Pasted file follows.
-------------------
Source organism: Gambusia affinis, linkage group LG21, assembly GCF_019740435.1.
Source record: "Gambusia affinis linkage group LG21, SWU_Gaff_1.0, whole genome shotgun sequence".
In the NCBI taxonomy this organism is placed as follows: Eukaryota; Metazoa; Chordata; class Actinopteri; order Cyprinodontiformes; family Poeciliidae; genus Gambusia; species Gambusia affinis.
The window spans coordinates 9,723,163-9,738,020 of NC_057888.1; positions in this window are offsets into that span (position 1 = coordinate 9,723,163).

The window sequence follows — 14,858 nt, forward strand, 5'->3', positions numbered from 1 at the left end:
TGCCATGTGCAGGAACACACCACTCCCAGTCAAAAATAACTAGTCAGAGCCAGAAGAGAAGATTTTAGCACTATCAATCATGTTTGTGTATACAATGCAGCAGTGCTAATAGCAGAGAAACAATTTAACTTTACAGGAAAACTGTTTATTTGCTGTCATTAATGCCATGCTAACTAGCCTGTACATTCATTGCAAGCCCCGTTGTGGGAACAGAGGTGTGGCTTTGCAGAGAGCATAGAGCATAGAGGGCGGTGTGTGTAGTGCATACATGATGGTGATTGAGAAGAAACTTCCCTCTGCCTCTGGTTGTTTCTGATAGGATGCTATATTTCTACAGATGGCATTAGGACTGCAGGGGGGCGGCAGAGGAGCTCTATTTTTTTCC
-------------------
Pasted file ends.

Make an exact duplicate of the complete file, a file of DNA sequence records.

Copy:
Source organism: Gambusia affinis, linkage group LG21, assembly GCF_019740435.1.
Source record: "Gambusia affinis linkage group LG21, SWU_Gaff_1.0, whole genome shotgun sequence".
In the NCBI taxonomy this organism is placed as follows: Eukaryota; Metazoa; Chordata; class Actinopteri; order Cyprinodontiformes; family Poeciliidae; genus Gambusia; species Gambusia affinis.
The window spans coordinates 9,723,163-9,738,020 of NC_057888.1; positions in this window are offsets into that span (position 1 = coordinate 9,723,163).

The window sequence follows — 14,858 nt, forward strand, 5'->3', positions numbered from 1 at the left end:
TGCCATGTGCAGGAACACACCACTCCCAGTCAAAAATAACTAGTCAGAGCCAGAAGAGAAGATTTTAGCACTATCAATCATGTTTGTGTATACAATGCAGCAGTGCTAATAGCAGAGAAACAATTTAACTTTACAGGAAAACTGTTTATTTGCTGTCATTAATGCCATGCTAACTAGCCTGTACATTCATTGCAAGCCCCGTTGTGGGAACAGAGGTGTGGCTTTGCAGAGAGCATAGAGCATAGAGGGCGGTGTGTGTAGTGCATACATGATGGTGATTGAGAAGAAACTTCCCTCTGCCTCTGGTTGTTTCTGATAGGATGCTATATTTCTACAGATGGCATTAGGACTGCAGGGGGGCGGCAGAGGAGCTCTATTTTTTTCC